• No bathroom, kitchen or fireplace.
  • No cable hookup.
  • Electrical outlets are available but limited to 50 amp service.
  • No extra bed rentals.
  • The camping lodge is located back of upper loop campground.
  • Camping lodge guests use the upper loop bathhouse in campground.



Hiking, bicycle trails (mountain bikes only), horse trails, self-guided trails.


The park has long been a gateway to the state’s highest peak, Mount Rogers, as well as the Appalachian Trail and the Grayson Highlands. As the popularity of outdoor recreation has grown, so has the number of visitors to the highlands. As many as 6,000 overnight visitors and many day hikers visit the area a year. This increased usage has raised concern for protection of the fragile highlands by the Mount Rogers National Recreation Area (MRNRA), the Appalachian Trail Conservancy (ATC) and Grayson Highlands State Park. Please abide by the following guidelines when planning a visit to the backcountry.

  • Weather at the park can be harsh, so those planning to access the AT from the park should be familiar with its severe weather policy and associated procedures.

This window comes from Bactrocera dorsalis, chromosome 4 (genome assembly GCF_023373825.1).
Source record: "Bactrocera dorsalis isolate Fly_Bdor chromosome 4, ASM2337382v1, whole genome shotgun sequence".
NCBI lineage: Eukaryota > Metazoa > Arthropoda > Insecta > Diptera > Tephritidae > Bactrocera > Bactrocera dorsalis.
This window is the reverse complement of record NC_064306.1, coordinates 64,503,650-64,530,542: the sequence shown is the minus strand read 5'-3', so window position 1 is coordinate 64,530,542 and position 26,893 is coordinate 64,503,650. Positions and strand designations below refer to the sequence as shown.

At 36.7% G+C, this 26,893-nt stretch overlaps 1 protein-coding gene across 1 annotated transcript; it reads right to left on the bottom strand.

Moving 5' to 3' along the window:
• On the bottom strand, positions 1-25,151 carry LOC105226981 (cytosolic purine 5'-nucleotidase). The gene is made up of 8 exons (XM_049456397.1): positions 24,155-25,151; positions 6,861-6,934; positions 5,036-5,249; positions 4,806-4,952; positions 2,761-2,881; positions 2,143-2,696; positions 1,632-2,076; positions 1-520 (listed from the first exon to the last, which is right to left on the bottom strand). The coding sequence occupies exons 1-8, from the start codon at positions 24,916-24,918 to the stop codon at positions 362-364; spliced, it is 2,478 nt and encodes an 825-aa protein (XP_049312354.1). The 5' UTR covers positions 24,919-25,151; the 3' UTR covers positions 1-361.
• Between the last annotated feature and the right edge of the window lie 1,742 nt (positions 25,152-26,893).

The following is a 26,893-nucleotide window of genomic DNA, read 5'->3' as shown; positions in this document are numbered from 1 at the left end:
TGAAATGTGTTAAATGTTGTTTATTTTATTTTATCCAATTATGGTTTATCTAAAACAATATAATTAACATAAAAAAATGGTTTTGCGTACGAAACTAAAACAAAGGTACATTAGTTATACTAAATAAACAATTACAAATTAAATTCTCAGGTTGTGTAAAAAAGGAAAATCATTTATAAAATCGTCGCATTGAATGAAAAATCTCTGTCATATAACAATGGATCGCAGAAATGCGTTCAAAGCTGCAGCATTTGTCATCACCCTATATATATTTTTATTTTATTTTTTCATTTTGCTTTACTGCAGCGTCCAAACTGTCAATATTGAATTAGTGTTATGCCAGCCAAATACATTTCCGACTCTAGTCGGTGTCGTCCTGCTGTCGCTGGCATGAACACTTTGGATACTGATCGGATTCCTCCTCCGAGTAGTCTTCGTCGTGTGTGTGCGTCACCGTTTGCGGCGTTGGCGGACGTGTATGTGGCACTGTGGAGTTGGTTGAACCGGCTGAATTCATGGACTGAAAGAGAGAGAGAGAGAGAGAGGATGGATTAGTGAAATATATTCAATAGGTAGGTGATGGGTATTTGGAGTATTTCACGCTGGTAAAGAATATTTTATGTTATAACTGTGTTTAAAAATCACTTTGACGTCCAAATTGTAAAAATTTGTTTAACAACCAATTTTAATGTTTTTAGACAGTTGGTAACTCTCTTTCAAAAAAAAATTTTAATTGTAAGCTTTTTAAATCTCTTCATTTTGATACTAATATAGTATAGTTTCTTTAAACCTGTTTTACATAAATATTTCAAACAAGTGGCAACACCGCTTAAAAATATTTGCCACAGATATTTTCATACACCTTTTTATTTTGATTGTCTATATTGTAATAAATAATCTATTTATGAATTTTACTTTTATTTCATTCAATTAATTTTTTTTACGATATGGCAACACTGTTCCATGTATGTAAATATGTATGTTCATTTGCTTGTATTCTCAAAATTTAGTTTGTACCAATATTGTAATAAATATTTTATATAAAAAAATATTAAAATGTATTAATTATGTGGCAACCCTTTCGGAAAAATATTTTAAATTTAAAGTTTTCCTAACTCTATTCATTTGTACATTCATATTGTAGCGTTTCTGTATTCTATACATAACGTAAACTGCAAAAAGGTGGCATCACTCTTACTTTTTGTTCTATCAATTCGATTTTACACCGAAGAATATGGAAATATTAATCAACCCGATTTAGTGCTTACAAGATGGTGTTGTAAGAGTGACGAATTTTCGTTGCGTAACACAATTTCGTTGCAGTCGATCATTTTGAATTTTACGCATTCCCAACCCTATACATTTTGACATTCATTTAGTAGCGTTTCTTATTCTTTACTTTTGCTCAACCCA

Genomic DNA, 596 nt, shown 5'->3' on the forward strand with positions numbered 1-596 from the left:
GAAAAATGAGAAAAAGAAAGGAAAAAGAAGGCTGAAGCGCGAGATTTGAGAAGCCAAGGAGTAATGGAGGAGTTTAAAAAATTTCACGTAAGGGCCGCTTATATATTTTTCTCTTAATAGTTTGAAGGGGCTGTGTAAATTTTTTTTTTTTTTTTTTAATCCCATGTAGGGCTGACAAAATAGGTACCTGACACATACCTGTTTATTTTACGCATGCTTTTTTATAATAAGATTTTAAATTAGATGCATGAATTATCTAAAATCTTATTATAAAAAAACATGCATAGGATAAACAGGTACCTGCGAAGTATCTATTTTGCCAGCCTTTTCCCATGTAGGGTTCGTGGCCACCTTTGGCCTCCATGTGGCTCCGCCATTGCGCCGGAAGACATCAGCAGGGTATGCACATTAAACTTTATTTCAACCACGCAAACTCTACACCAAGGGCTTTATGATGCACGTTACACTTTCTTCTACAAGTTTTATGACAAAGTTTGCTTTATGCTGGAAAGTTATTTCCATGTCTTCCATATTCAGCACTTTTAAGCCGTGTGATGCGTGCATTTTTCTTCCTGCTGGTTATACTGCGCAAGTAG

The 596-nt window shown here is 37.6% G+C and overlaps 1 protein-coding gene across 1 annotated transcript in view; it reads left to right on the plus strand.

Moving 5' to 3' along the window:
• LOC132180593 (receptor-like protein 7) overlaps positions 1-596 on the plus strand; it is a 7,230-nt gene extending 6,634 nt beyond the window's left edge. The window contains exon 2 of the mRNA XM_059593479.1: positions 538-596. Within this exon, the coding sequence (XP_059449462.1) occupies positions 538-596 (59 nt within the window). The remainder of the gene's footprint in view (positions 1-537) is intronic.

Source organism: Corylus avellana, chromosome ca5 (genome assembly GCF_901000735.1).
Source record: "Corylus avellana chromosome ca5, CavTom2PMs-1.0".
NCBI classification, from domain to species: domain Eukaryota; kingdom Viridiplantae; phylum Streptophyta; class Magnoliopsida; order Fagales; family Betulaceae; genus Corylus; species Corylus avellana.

• Limit group sizes to no more than 10 in the high country and wilderness areas.Those planning trips to the Mount Rogers High Country should read this brochure published by the Appalachian Trail Conservancy.
  • Shelters along the A.T. are intended for through or section hikers and groups of no more than four. Do not plan to stay at or camp near Thomas Knob Shelter or the Wise Shelter.
  • Backcountry camping is not allowed within Grayson Highlands State Park, including at Wise Shelter, but camping is allowed in the Mount Rogers National Recreation Area (MRNRA). Hikers traveling north on the A.T. will exit the park when they cross Big Wilson Creek just past the Wise Shelter fence are welcome to camp across the creek from the shelter, on the MRNRA.
  • Practice Leave No Trace. The ATC published this brochure about it. Please read and follow its guidelines when you visit.
  • Consider setting up your camp away from the A.T., perhaps off a horse trail or a foot trail in the area. Park staff would be happy to suggest various routes or camping locations. Feel free to call park staff when planning a visit.
  • Commercial groups must obtain a Special Use Permit from the U.S. Forest Service. This requirement is for paid guided hikes but does not apply to scouts, schools or church groups. Call the MRNRA Headquarters at 276-783-5196 for details.

Here's more helpful information: